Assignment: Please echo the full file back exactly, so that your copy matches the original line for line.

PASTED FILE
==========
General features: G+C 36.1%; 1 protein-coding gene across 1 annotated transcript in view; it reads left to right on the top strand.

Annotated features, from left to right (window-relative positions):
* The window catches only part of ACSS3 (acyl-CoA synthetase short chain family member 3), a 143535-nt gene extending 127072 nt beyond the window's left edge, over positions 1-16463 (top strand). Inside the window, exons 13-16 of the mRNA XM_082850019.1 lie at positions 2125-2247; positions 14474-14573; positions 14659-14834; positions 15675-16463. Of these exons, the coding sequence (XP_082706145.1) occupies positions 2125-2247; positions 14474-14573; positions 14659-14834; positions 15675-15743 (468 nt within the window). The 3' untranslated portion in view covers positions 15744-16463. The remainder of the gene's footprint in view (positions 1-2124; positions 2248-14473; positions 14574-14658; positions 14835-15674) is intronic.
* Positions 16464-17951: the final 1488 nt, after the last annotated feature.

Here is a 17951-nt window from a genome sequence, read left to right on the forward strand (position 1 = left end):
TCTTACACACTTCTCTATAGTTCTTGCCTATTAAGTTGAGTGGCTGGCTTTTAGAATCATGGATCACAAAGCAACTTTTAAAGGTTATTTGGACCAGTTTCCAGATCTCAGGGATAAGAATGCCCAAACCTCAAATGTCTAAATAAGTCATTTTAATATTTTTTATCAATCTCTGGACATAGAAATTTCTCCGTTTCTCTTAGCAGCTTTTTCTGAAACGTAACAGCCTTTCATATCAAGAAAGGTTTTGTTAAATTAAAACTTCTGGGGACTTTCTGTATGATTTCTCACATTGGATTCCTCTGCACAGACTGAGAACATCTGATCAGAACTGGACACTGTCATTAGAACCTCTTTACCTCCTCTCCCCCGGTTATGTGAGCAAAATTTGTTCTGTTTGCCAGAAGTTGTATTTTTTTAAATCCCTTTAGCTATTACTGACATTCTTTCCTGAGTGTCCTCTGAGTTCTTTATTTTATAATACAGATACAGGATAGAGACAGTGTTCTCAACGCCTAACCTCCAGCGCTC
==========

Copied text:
General features: G+C 36.1%; 1 protein-coding gene across 1 annotated transcript in view; it reads left to right on the top strand.

Annotated features, from left to right (window-relative positions):
* The window catches only part of ACSS3 (acyl-CoA synthetase short chain family member 3), a 143535-nt gene extending 127072 nt beyond the window's left edge, over positions 1-16463 (top strand). Inside the window, exons 13-16 of the mRNA XM_082850019.1 lie at positions 2125-2247; positions 14474-14573; positions 14659-14834; positions 15675-16463. Of these exons, the coding sequence (XP_082706145.1) occupies positions 2125-2247; positions 14474-14573; positions 14659-14834; positions 15675-15743 (468 nt within the window). The 3' untranslated portion in view covers positions 15744-16463. The remainder of the gene's footprint in view (positions 1-2124; positions 2248-14473; positions 14574-14658; positions 14835-15674) is intronic.
* Positions 16464-17951: the final 1488 nt, after the last annotated feature.

Here is a 17951-nt window from a genome sequence, read left to right on the forward strand (position 1 = left end):
TCTTACACACTTCTCTATAGTTCTTGCCTATTAAGTTGAGTGGCTGGCTTTTAGAATCATGGATCACAAAGCAACTTTTAAAGGTTATTTGGACCAGTTTCCAGATCTCAGGGATAAGAATGCCCAAACCTCAAATGTCTAAATAAGTCATTTTAATATTTTTTATCAATCTCTGGACATAGAAATTTCTCCGTTTCTCTTAGCAGCTTTTTCTGAAACGTAACAGCCTTTCATATCAAGAAAGGTTTTGTTAAATTAAAACTTCTGGGGACTTTCTGTATGATTTCTCACATTGGATTCCTCTGCACAGACTGAGAACATCTGATCAGAACTGGACACTGTCATTAGAACCTCTTTACCTCCTCTCCCCCGGTTATGTGAGCAAAATTTGTTCTGTTTGCCAGAAGTTGTATTTTTTTAAATCCCTTTAGCTATTACTGACATTCTTTCCTGAGTGTCCTCTGAGTTCTTTATTTTATAATACAGATACAGGATAGAGACAGTGTTCTCAACGCCTAACCTCCAGCGCTC